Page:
What To Do If You Have A Broken Toe
If you're like many people, then you've probably banged your toe or dropped something on your foot from time to time. Usually, the pain disappears in a few hours or within a day and you are fine. However, there may come a time when you stub your toe or drop something and actually break a bone. It can sometimes be hard to tell if you have a minor sprain or a broken toe. Here are some of the signs that you did more than just sprain your toe and what to do if your injuries are potentially more serious.
Difference Between a Sprained and Broken Toe
Generally, sprains result in slight bruising or swelling that usually resolves fairly quickly. The pain is less severe than a broken toe and more generalized. Broken toes are often noticeably swollen and discolored and may appear crooked. It's also possible that you can have both a broken toe as well as a sprained toe or metatarsal (the bones in the foot connected to the toes) and have symptoms of both.
Treatment for a Broken Toe
If you think your toe is broken, then you should have your foot examined by a doctor. He or she will take an x-ray to determine the exact location of the break and its severity. Most of the time, if it's only a fracture or affects your smaller toes, your doctor may recommend that you take over-the-counter painkillers and rest your foot. If the break is in your big toe, or if it is severe enough to separate the bone or break the skin, then you may need more treatment and possibly a cast.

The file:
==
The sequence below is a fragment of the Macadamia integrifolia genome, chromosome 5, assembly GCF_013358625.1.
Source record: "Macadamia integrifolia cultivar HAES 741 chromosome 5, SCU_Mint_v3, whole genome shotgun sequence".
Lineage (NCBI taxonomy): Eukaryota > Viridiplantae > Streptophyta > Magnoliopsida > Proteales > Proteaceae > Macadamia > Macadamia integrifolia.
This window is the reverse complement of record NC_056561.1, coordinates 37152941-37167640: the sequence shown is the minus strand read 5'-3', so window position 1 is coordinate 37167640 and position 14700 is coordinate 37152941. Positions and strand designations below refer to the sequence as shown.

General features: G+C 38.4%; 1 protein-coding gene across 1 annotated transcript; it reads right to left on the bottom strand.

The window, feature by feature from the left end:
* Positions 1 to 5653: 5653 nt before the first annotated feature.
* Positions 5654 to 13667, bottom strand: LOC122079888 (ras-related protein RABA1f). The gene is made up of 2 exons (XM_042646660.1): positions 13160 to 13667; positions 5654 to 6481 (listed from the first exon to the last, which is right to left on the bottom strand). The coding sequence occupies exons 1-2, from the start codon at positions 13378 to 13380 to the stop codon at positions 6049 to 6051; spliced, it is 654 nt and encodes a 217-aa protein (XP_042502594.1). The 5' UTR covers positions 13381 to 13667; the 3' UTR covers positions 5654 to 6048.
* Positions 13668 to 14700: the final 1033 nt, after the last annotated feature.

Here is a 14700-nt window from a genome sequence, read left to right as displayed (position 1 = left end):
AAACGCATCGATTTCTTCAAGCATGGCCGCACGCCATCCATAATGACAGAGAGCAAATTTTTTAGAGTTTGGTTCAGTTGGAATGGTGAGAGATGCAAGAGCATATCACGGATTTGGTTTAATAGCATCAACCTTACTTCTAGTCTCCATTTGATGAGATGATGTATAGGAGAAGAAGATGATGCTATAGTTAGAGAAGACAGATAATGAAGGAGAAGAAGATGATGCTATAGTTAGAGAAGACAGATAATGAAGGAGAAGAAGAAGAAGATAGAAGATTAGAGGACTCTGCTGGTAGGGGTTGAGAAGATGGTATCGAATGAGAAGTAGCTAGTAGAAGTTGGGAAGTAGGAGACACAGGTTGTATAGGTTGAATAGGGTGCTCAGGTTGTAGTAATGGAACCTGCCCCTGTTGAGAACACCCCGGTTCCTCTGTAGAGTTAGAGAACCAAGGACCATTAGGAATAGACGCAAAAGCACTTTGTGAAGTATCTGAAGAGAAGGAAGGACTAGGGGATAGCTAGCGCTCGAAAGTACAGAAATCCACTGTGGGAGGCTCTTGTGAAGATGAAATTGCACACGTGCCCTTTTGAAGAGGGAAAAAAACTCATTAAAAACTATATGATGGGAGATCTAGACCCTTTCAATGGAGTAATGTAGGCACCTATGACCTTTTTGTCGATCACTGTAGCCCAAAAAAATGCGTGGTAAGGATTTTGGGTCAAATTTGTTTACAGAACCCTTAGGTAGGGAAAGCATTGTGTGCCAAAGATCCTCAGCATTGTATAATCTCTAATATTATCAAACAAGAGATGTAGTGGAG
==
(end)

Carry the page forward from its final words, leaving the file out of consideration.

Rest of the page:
Recuperating from a Broken Toe
Most broken toes only require that you take it easy with your foot and keep it elevated. You may find it hard to wear normal-width shoes at first, so choose footwear that doesn't squeeze your toes tightly. It's also possible that you will need crutches, especially if your big toe is the broken one because that toe supports a lot of your weight. Whether or not your toe should be splinted is up to your doctor. In most cases, it can help relieve the pain, but it can also increase pain under certain circumstances.
Your broken toe should heal fine without special treatment. However, if you are still experiencing pain after six to eight weeks, or your toe did not heal correctly, then you will have to follow up with your physician. Any injury that results in a bone breaking the skin or excessive bleeding is serious but can be treated at an urgent care center.